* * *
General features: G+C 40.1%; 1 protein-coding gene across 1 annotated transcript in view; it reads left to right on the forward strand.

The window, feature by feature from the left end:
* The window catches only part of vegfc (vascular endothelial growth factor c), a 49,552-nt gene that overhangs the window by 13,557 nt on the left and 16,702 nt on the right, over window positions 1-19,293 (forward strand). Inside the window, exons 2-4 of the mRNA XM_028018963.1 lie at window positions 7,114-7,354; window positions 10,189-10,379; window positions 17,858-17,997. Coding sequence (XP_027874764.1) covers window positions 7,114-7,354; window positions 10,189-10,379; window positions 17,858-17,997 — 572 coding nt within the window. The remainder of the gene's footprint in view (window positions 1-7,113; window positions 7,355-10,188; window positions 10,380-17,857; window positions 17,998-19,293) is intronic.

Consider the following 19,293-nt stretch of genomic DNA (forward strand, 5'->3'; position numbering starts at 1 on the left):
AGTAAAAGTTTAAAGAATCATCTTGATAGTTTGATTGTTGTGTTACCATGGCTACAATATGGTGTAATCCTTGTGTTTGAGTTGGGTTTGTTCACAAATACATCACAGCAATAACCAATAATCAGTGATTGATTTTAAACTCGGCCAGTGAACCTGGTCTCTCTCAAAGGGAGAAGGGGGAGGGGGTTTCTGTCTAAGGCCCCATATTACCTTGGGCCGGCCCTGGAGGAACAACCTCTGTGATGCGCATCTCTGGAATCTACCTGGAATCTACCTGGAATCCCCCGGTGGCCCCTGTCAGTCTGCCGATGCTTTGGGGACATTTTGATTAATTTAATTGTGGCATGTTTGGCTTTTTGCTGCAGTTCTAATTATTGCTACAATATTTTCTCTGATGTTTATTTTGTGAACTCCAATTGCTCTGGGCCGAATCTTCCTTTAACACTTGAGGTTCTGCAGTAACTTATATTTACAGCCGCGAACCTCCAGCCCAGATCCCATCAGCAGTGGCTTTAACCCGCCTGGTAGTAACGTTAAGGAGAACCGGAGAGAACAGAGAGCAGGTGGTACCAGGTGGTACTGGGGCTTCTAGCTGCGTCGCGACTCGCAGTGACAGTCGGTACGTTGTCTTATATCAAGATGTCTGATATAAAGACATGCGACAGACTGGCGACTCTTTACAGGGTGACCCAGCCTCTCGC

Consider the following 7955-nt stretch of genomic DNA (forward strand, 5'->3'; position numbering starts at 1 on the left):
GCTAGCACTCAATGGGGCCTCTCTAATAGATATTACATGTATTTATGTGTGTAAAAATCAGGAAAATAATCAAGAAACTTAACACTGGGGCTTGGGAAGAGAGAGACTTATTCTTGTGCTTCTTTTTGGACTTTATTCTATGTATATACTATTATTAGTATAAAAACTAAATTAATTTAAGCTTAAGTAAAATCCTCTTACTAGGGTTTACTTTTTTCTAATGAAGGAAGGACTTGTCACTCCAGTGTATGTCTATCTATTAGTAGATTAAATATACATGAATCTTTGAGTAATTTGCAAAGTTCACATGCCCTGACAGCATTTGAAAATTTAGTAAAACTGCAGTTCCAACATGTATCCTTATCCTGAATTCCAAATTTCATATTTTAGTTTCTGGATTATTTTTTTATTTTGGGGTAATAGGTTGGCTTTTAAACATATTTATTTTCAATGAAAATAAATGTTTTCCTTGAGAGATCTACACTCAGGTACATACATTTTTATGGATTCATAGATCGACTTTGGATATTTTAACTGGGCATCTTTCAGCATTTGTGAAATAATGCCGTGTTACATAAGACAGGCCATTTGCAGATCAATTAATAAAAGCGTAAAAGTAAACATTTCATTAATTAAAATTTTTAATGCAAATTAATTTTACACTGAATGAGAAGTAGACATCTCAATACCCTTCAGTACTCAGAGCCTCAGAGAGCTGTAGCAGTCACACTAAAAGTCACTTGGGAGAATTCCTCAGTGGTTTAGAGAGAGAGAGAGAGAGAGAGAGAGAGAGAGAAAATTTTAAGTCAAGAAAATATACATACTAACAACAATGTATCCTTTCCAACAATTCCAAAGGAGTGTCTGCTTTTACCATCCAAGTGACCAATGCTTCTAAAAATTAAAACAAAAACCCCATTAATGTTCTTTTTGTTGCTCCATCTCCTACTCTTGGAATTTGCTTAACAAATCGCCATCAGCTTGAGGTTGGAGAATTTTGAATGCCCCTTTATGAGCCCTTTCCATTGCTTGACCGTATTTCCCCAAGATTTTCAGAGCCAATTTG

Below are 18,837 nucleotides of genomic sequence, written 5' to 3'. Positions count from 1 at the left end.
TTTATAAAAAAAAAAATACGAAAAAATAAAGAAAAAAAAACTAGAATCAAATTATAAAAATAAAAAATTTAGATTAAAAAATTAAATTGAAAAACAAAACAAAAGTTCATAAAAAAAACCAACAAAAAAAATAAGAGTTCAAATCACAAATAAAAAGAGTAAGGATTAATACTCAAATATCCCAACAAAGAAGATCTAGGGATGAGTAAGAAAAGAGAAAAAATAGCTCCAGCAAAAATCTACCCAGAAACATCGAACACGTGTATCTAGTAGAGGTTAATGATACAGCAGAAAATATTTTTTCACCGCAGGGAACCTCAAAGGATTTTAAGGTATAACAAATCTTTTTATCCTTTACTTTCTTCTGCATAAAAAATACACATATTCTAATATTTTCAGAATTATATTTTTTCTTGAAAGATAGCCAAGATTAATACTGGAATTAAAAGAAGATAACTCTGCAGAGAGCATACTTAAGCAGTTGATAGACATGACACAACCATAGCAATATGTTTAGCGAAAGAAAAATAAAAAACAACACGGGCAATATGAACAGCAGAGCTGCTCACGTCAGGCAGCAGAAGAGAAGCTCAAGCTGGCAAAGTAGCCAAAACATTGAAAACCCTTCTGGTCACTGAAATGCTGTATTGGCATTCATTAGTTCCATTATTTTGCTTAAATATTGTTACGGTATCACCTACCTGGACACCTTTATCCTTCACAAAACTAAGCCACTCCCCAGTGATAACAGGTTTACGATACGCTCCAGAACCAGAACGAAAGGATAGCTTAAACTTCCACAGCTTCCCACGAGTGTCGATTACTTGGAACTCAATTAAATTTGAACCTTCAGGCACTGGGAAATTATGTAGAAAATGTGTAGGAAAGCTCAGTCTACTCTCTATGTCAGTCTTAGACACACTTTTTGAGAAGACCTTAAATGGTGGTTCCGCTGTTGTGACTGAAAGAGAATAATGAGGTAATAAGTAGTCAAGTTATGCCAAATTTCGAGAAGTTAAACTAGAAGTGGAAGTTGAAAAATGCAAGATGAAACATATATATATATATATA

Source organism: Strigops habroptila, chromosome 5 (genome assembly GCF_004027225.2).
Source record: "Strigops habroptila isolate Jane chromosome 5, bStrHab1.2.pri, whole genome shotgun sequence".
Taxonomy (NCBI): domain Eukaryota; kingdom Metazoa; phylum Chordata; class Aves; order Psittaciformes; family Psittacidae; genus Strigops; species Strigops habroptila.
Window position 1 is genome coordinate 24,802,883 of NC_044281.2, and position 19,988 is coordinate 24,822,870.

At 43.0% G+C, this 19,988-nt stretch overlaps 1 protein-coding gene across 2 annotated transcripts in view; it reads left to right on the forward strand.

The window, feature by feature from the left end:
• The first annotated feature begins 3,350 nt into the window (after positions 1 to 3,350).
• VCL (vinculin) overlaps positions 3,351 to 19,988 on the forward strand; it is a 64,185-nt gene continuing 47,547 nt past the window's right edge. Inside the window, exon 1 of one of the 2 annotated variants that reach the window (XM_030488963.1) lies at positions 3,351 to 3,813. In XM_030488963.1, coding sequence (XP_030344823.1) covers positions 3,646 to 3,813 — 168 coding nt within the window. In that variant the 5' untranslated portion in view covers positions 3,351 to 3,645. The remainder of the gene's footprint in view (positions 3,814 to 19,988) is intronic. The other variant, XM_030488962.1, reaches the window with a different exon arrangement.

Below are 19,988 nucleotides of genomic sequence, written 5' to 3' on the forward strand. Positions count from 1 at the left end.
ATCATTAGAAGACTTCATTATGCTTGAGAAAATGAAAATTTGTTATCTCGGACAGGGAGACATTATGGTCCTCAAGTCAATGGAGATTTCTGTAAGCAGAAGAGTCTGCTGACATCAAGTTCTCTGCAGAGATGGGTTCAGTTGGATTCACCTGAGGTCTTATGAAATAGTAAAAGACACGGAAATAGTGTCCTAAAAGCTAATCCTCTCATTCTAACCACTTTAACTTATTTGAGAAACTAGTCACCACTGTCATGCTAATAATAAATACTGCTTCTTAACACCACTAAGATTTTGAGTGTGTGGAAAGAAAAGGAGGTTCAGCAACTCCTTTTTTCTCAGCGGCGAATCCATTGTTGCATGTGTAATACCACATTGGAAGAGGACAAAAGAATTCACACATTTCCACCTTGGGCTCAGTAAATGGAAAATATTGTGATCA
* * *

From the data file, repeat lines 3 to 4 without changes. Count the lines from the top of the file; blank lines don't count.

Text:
* The window catches only part of vegfc (vascular endothelial growth factor c), a 49,552-nt gene that overhangs the window by 13,557 nt on the left and 16,702 nt on the right, over window positions 1-19,293 (forward strand). Inside the window, exons 2-4 of the mRNA XM_028018963.1 lie at window positions 7,114-7,354; window positions 10,189-10,379; window positions 17,858-17,997. Coding sequence (XP_027874764.1) covers window positions 7,114-7,354; window positions 10,189-10,379; window positions 17,858-17,997 — 572 coding nt within the window. The remainder of the gene's footprint in view (window positions 1-7,113; window positions 7,355-10,188; window positions 10,380-17,857; window positions 17,998-19,293) is intronic.

Consider the following 19,293-nt stretch of genomic DNA (forward strand, 5'->3'; position numbering starts at 1 on the left):